Format

Send to

Choose Destination
See comment in PubMed Commons below
Leuk Lymphoma. 1993 Jan;9(1-2):157-64.

Cytogenetic rearrangement of C-MYC oncogene occurs prior to infection with Epstein-Barr virus in the monoclonal malignant B cells from an AIDS patient.

Author information

  • 1Istituto Nazionale per la Ricerca sul Cancro, IST, Laboratorio di Immunologia Clinica, Genova, Italy.

Abstract

Two cell lines were originated from the peripheral blood (PB-LAM) and bone-marrow (BM-LAM) of a patient with Burkitt-type acute lymphoblastic leukemia and AIDS. 26 and 7 clones were isolated from PB-LAM and BM-LAM respectively by limiting dilution. All of these had surface IgM lambda and the CD10 marker with low to absent CD23, CD30, CD39 and surface adhesion molecules. Furthermore, they shared the same chromosomal abnormalities (trisomy 7 and t(8;14) translocation) and the same rearrangements of immunoglobulin L and H chain and of c-myc gene loci. These features are those most frequently found in Burkitt's lymphoma (BL) cells and were different from those of the parental cell lines, which, besides cells identical to those of the malignant clones, also contained normal lymphoblastoid cells. Therefore, the cloning procedure used selected for the growth of cells with malignant features. EBV latent antigens were detected in all clones by Western blotting and their pattern of expression resembled that usually observed in BL cells. All the clones were positive for the EBV genome by Southern blotting and had monomorphic EBV-fused termini as determined by using cDNA probes specific for sequences at either end of the viral genome. However, the clones derived from PB-LAM had EBV fused termini of a different size from that of the clones derived from BM-LAM. The presence of different EBV-fused termini in otherwise monoclonal malignant cells indicate that EBV infection was possibly a late event in lymphomagenesis following rearrangement of the c-myc and the Ig gene loci.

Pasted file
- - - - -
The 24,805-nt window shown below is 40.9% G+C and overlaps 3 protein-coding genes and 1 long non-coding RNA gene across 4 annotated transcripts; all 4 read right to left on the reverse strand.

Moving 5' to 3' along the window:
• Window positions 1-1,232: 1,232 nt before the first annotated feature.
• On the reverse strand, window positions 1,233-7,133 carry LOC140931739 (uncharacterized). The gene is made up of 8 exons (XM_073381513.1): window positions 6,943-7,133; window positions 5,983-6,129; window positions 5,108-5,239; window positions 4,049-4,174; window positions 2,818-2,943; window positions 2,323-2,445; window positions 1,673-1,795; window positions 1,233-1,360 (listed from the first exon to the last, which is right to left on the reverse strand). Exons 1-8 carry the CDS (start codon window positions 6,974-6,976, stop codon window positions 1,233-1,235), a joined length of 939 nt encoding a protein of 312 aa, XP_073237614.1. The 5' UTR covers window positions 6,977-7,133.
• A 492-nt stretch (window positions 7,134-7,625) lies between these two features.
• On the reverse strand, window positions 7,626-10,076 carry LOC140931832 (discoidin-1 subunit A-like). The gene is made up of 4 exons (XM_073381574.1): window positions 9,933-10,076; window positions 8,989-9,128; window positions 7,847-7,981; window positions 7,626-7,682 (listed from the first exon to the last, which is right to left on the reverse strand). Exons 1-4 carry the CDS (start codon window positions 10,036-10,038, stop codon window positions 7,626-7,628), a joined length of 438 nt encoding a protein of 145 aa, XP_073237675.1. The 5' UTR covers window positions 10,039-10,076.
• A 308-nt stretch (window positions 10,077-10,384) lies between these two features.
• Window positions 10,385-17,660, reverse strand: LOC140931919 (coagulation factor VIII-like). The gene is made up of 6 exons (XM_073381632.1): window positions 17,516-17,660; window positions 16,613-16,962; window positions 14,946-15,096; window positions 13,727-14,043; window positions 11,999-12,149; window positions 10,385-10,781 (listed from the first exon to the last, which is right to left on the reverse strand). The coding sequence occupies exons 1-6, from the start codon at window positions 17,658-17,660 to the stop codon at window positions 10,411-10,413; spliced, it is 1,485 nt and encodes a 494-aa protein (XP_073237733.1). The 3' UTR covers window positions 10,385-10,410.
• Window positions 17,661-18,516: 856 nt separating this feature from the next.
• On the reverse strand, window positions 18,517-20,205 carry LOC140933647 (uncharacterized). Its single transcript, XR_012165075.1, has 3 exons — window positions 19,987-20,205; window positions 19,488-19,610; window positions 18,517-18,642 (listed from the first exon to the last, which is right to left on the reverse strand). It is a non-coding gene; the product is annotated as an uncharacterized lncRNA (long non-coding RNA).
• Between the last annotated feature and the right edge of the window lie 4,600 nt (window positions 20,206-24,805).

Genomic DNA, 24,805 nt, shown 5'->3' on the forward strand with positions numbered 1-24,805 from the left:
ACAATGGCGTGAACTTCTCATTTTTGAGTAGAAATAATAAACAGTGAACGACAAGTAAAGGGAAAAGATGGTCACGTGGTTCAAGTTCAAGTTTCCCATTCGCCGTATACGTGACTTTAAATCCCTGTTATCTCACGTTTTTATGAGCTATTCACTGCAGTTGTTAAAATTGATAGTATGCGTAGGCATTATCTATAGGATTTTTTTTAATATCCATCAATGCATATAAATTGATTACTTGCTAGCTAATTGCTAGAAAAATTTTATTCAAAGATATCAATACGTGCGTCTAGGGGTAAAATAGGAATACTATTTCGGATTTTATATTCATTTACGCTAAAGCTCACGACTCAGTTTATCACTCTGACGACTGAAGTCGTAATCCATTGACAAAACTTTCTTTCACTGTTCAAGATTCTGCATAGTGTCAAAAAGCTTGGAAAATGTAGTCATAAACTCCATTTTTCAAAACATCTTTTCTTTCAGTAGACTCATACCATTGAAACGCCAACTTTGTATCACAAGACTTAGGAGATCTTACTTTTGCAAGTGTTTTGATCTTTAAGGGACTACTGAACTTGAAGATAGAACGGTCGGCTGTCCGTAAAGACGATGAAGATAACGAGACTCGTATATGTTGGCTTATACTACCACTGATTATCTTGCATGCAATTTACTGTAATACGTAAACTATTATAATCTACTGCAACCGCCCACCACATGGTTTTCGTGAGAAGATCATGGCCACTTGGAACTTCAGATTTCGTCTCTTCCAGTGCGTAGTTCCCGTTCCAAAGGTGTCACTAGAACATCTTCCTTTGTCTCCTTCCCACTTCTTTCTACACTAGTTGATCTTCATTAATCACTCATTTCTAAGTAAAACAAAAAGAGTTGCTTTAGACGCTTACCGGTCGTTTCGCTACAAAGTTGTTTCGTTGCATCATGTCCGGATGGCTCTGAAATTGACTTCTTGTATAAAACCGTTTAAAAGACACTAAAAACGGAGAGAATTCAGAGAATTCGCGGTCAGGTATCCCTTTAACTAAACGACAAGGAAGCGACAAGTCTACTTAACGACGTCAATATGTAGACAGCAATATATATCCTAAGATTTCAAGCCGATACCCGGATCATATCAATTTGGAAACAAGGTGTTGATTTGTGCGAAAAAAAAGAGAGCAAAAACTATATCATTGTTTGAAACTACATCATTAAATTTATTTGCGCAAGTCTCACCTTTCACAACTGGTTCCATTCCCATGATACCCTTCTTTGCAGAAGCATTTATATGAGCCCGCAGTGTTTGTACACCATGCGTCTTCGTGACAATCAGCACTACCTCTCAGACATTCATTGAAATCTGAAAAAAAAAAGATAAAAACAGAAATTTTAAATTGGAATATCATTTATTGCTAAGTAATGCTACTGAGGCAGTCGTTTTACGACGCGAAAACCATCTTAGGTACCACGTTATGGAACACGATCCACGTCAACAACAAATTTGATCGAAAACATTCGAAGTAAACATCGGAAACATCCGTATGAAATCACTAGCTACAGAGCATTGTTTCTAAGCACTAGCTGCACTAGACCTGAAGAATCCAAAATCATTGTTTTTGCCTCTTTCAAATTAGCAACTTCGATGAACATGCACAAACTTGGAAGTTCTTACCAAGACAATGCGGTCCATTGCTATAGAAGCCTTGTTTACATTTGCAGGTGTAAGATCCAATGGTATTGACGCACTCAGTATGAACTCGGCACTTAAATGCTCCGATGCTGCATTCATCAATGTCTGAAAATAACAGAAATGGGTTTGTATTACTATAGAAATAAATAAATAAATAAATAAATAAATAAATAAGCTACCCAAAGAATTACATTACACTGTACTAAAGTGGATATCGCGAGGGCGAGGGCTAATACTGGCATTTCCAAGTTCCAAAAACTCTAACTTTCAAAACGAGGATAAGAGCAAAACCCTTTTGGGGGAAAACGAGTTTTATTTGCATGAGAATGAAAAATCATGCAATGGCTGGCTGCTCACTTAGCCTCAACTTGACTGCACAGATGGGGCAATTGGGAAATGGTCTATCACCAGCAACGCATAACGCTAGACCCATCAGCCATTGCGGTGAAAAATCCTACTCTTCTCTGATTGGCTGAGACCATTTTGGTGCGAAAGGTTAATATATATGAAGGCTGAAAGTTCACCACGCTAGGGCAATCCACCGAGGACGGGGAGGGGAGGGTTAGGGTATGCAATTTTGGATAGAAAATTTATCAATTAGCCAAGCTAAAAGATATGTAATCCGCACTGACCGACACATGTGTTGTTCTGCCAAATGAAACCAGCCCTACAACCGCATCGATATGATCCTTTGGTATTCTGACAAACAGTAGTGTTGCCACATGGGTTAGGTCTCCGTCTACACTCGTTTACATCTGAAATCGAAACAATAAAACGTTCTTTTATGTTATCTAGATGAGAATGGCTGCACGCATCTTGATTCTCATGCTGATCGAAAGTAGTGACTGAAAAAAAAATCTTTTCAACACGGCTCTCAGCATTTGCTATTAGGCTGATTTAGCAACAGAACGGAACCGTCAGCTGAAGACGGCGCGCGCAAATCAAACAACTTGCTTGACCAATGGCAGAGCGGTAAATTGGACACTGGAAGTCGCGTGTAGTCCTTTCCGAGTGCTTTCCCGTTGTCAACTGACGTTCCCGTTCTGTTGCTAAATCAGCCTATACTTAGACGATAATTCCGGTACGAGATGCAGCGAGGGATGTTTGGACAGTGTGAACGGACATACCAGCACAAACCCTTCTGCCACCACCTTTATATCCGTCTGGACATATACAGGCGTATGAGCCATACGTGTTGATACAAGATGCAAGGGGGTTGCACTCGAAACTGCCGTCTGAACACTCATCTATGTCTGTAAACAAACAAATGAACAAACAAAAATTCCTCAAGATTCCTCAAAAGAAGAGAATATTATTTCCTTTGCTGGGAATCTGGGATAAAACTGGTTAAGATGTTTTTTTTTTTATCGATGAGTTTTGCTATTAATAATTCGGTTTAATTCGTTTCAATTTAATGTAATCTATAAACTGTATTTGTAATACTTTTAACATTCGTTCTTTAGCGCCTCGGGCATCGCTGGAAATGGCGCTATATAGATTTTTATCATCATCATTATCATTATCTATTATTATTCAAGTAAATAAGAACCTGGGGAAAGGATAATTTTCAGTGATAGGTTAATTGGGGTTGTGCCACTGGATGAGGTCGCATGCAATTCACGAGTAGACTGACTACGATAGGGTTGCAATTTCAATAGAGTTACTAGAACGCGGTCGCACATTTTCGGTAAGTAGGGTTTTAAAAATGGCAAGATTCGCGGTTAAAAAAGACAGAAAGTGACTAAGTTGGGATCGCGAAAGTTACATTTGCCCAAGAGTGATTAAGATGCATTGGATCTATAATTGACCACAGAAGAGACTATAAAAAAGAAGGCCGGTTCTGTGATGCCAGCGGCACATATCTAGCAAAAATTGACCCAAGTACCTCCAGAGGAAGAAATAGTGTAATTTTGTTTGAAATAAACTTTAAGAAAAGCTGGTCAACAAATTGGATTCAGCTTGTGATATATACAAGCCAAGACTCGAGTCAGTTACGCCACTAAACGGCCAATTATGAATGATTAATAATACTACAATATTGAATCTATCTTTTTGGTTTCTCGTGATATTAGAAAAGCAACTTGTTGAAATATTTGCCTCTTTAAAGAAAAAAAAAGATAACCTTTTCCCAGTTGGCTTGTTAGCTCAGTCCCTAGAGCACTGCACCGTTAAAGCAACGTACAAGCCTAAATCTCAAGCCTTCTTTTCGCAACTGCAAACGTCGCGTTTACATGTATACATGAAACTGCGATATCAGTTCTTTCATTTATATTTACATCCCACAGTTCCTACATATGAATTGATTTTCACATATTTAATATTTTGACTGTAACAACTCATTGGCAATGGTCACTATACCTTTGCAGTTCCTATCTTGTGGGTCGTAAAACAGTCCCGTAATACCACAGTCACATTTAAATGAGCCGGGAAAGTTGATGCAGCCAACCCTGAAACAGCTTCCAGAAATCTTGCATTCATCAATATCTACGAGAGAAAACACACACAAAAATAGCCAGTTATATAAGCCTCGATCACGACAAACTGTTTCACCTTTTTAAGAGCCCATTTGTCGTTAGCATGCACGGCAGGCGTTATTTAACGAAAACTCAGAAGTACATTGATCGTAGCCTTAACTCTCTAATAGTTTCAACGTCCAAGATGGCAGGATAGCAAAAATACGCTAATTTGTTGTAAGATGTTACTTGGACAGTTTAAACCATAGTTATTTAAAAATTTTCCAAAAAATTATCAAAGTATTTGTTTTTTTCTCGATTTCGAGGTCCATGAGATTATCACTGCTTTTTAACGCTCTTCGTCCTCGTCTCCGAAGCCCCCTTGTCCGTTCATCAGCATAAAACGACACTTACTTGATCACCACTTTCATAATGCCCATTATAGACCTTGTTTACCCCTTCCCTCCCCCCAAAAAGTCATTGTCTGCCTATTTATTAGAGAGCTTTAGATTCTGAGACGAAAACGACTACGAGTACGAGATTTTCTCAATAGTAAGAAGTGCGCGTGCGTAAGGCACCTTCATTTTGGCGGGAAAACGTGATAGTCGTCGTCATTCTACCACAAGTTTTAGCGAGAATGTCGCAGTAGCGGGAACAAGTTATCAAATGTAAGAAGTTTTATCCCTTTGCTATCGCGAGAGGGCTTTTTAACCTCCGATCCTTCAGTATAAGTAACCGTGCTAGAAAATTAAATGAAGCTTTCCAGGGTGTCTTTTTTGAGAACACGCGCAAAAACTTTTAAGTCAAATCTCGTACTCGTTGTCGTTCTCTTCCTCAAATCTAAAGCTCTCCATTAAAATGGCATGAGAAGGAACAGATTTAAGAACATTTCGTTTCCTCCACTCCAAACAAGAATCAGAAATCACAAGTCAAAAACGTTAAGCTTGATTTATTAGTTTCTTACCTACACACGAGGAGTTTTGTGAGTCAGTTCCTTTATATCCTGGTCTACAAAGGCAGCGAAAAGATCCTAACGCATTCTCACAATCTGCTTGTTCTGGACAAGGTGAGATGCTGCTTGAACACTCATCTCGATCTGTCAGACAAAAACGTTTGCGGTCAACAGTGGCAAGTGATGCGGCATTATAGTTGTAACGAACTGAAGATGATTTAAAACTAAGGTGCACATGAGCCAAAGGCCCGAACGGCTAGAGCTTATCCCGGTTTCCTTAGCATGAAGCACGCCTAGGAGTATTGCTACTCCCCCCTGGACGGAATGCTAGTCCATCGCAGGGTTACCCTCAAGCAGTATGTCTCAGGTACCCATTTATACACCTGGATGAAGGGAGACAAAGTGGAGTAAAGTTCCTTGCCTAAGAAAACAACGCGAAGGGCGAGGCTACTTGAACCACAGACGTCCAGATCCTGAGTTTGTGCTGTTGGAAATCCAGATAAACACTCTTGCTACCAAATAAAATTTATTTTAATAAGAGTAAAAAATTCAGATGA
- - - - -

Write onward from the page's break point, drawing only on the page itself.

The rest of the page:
PMID:
8386576
DOI:
10.3109/10428199309148520
[PubMed - indexed for MEDLINE]
PubMed Commons home

PubMed Commons

0 comments
How to join PubMed Commons

    Supplemental Content

    Full text links

    Icon for Taylor & Francis
    Loading ...
    Support Center